1. Install OpenSSL on your Windows computer. (Go to http://www.openssl.org/related/binaries.html.)

    You may also need to install the Visual C++ 2008 Redistributable files, listed on the Open SSL download page. (You do not need Visual C++ installed on your computer.)

  2. Open a Windows command session, and CD to the OpenSSL bin directory (such as c:\OpenSSL\bin\).

  3. Create the private key by entering the following in the command line:

    openssl genrsa -out mykey.key 2048

    Save this private key file. You will use it later.

    When using OpenSSL, do not ignore error messages. If OpenSSL generates an error message, it may still output files. However, those files may not be usable. If you see errors, check your syntax and run the command again.

  4. Create the CSR file by entering the following in the command line:

    openssl req -new -key mykey.key -out CertificateSigningRequest.certSigningRequest  -subj "/emailAddress=yourAddress@example.com, CN=John Doe, C=US"

    Replace the e-mail address, CN (certificate name), and C (country) values with your own.

  5. Upload the CSR file to Apple at the iPhone developer site. (See “Apply for an iPhone developer certificate and create a provisioning profile”.)

Converting a developer certificate into a P12 keystore file

To create a P12 keystore, you must combine your Apple developer certificate and the associated private key in a single file. The process for creating the keystore file depends on the method that you used to generate the original certificate signing request and where the private key is stored.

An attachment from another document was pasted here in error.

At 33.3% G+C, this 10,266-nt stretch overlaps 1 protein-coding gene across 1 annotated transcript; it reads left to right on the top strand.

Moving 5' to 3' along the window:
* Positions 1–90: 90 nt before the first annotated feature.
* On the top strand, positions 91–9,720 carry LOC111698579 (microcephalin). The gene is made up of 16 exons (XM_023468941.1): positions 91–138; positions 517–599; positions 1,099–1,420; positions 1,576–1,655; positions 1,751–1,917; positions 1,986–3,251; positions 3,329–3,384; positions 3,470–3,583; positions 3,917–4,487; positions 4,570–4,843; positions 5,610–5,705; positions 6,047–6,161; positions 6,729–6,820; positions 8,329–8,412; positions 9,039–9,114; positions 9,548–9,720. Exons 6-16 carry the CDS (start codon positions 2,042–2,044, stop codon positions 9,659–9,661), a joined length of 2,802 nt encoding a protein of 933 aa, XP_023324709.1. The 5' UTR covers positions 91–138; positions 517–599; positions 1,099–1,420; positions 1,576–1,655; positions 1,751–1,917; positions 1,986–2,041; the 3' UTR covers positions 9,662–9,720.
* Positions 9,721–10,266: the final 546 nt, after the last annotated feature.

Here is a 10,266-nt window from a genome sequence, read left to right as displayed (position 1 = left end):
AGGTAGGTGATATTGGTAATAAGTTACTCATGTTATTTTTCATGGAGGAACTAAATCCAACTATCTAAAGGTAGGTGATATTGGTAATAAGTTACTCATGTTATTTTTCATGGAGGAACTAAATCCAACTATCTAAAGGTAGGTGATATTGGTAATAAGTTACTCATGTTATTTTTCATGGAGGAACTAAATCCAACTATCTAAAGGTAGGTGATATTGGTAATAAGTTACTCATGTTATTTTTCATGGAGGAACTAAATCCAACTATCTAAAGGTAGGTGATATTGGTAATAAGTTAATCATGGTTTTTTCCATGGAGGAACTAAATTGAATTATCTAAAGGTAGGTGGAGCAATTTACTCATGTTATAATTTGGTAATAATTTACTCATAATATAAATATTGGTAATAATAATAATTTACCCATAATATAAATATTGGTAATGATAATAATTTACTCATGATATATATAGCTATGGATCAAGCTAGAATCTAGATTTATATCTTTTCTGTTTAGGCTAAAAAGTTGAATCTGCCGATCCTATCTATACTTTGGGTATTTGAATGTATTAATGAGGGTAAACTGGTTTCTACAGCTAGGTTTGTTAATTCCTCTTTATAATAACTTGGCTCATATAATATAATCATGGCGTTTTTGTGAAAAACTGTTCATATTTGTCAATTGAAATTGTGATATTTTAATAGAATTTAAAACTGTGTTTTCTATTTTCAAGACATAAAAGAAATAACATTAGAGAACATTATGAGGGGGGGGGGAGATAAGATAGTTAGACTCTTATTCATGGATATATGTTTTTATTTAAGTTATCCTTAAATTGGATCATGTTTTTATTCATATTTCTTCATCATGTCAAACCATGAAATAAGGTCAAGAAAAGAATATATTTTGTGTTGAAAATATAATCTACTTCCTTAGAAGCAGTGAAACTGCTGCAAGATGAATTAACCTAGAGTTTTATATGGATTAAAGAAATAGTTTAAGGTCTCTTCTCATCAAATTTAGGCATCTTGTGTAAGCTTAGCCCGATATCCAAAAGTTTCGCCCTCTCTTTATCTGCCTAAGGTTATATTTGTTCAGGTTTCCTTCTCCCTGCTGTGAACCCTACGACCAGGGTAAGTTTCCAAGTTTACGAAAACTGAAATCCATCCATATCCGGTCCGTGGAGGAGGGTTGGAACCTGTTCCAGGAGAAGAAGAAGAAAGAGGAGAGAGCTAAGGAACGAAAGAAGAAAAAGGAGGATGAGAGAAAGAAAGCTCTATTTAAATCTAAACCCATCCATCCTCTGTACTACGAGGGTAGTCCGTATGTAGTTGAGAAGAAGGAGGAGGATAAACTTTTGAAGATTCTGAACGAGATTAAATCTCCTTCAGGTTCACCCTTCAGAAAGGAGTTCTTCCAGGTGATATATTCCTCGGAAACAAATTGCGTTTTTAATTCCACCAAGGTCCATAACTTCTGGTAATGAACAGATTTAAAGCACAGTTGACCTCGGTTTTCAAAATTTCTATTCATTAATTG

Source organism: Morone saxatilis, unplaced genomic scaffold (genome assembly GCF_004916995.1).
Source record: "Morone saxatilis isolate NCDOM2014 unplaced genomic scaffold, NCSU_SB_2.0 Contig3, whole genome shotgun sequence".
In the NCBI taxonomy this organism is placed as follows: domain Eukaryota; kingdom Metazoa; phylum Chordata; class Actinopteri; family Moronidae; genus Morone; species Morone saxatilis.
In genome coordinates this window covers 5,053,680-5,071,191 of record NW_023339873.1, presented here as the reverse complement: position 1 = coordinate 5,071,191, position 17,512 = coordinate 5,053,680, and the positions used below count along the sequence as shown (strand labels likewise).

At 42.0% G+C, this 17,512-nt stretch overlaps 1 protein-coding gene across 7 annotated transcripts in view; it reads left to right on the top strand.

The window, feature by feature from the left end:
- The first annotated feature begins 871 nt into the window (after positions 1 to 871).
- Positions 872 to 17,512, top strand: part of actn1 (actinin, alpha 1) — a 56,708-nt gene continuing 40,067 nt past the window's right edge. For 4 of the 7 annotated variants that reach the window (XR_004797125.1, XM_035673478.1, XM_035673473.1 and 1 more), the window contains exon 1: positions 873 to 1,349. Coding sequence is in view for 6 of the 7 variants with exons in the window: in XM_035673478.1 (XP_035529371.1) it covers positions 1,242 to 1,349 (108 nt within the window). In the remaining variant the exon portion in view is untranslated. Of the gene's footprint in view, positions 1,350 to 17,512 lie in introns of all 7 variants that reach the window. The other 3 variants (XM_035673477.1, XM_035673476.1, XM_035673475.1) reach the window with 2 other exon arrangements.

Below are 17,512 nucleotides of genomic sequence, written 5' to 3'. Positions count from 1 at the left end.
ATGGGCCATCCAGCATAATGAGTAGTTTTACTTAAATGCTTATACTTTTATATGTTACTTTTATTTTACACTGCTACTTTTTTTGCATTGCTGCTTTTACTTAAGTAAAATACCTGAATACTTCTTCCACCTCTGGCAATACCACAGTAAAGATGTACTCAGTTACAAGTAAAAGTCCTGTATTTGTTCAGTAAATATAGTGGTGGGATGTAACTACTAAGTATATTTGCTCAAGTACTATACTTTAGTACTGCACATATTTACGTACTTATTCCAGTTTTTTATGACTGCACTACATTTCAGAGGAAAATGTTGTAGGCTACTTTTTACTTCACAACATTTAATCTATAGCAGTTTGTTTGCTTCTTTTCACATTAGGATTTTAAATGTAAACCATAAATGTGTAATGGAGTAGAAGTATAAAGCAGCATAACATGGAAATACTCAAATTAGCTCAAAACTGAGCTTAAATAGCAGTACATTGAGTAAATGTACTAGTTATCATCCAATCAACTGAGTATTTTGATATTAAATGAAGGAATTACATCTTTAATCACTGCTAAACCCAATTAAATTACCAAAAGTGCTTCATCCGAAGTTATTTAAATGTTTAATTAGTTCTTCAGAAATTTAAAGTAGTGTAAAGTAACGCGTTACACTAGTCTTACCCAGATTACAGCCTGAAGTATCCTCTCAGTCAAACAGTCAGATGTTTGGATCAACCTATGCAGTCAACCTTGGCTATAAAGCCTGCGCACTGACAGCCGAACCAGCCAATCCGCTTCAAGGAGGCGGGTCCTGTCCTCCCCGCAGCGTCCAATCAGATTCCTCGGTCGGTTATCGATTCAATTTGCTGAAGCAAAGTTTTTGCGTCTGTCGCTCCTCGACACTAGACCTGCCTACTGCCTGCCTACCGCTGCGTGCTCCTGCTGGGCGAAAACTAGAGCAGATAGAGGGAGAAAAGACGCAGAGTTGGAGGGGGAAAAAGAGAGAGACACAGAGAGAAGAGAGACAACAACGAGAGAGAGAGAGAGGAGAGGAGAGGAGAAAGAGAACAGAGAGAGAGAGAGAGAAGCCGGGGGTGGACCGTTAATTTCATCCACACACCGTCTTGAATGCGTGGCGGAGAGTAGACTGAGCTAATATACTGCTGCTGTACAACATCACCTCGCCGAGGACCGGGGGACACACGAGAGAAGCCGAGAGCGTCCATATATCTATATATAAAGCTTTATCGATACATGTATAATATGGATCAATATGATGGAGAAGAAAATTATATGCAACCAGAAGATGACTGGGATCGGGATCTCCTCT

Convert the iPhone developer certificate to a P12 file on Mac OS

Once you have downloaded the Apple iPhone certificate from Apple, export it to the P12 keystore format. To do this on Mac® OS:

  1. Open the Keychain Access application (in the Applications/Utilities folder).

  2. If you have not already added the certificate to Keychain, select File > Import. Then navigate to the certificate file (the .cer file) you obtained from Apple.

  3. Select the Keys category in Keychain Access.

  4. Select the private key associated with your iPhone Development Certificate.

    The private key is identified by the iPhone Developer: <First Name> <Last Name> public certificate that is paired with it.

  5. Command-click the iPhone Developer certificate and select, Export “iPhone Developer: Name...”.

  6. Save your keystore in the Personal Information Exchange (.p12) file format.

  7. You will be prompted to create a password that is used when you use the keystore to sign applications or transfer the key and certificate in this keystore to another keystore.

Convert an Apple developer certificate to a P12 file on Windows

To develop AIR for iOS applications, you must use a P12 certificate file. You generate this certificate based on the Apple iPhone developer certificate file you receive from Apple.

  1. Convert the developer certificate file you receive from Apple into a PEM certificate file. Run the following command-line statement from the OpenSSL bin directory:

    openssl x509 -in developer_identity.cer -inform DER -out developer_identity.pem -outform PEM
  2. If you are using the private key from the keychain on a Mac computer, convert it into a PEM key:

    openssl pkcs12 -nocerts -in mykey.p12 -out mykey.pem
  3. You can now generate a valid P12 file, based on the key and the PEM version of the iPhone developer certificate:

    openssl pkcs12 -export -inkey mykey.key -in developer_identity.pem -out iphone_dev.p12

    If you are using a key from the Mac OS keychain, use the PEM version you generated in the previous step. Otherwise, use the OpenSSL key you generated earlier (on Windows).